'That will stick with me forever' - Stephen Ireland reveals how he contemplated retiring after 'Grannygate'
'There was no help. I was on £85 a week playing in the Premier League with two kids at 19.'
Stephen Ireland has claimed the infamous 'Grannygate' incident which spelled the end of his Irish international career 'will stick with me forever.'
In a revealing interview with subscription-based UK website The Athletic, Ireland admits he has regrets over the incident which saw him fake the death of a grandmother to avoid playing for Ireland.
However, the Cork native - now 33 - insists he took the drastic measure to be with his young family.
During a topsy-turvy club career, midfielder Ireland has seen service with Manchester City, Stoke City, Aston Villa, Newcastle and Bolton.
But it was his ill-fated time with Ireland that he fears he'll be remembered for as he recalls wanting to retire from the game during the controversy.
"I just wanted it to blow over and before you know it, it just went boom," Ireland said.
"It was mental. Mental. And I'm thinking: 'All I said was something small.'
"I know it's not. I know it's not something you do. It was in the heat of the moment in the changing room after the match. I was buying myself time, basically.
"The other players asked where I was going, so I said: 'Back to England for a few days because my nan’s not well.' They were giving me hugs and that, and I felt like a prick then. Imagine going back in and saying: 'Alright lads, listen…'
"At that point I actually felt like retiring from football. I swear to god, I actually considered retiring from football. I text my accountant and said: 'Do I have enough money to retire?’ And he said: 'Yeah you do, but it depends how much is enough', and I was quite young.
"On reflection, I probably should've gone back and faced the music for a couple of days, but I guess I kind of ran from it. I was doing so well at Man City I didn't want to go back, even more so.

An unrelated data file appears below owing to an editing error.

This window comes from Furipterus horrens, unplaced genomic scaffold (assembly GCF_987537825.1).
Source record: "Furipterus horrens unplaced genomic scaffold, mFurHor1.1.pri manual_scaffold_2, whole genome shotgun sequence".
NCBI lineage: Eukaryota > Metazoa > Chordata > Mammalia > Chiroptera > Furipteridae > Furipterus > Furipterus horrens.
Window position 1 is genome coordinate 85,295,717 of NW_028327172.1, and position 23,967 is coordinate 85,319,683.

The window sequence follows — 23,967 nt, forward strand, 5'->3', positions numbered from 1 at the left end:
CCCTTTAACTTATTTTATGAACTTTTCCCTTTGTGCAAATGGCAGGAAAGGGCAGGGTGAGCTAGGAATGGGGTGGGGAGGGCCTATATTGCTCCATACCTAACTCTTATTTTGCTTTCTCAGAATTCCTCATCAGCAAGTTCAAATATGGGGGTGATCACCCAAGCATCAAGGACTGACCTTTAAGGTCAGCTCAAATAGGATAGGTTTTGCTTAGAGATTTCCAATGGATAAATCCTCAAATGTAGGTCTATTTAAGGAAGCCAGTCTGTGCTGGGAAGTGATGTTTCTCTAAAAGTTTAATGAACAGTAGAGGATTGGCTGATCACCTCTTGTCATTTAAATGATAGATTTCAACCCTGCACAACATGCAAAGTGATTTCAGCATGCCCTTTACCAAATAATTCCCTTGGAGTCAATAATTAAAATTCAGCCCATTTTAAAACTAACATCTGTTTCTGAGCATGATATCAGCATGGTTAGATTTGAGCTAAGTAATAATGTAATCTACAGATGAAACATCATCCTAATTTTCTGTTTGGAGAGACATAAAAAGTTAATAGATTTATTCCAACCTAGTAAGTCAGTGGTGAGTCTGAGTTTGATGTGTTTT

"I wish I had dealt with things differently, that the whole thing was dealt with differently, actually, on both sides, but I wouldn't say I regret not having played for Ireland since.
"It's the family thing, as well. I'm such a family person and I just found it very hard. That's why I respect the guys who do turn up and play 50, 60, 70 times for their country, because they were able to make that sacrifice and they were able to show up every time.
"Unfortunately for Ireland it's not that I didn’t care, I just couldn't do it. That will stick with me forever."
Ireland also reveals the impact of having a family at such an early stage of his life as his football career began to blossom.
"At the time there was no real player support. Man City at the time didn't have anything like that in place. There was no help. I was on £85 a week playing in the Premier League with two kids at 19.
"I was turning up to games in a taxi, getting out with a baby in my arms, a little toddler and a wash bag walking into the stadium for the game at City, and the fans must have thought: 'Who's this maniac?'
"I had to go in and play against (Manchester) United and teams like that live on TV and my two kids are being babysat by Trevor Sinclair’s cousin in the players' lounge."
Read the full interview on The Athletic website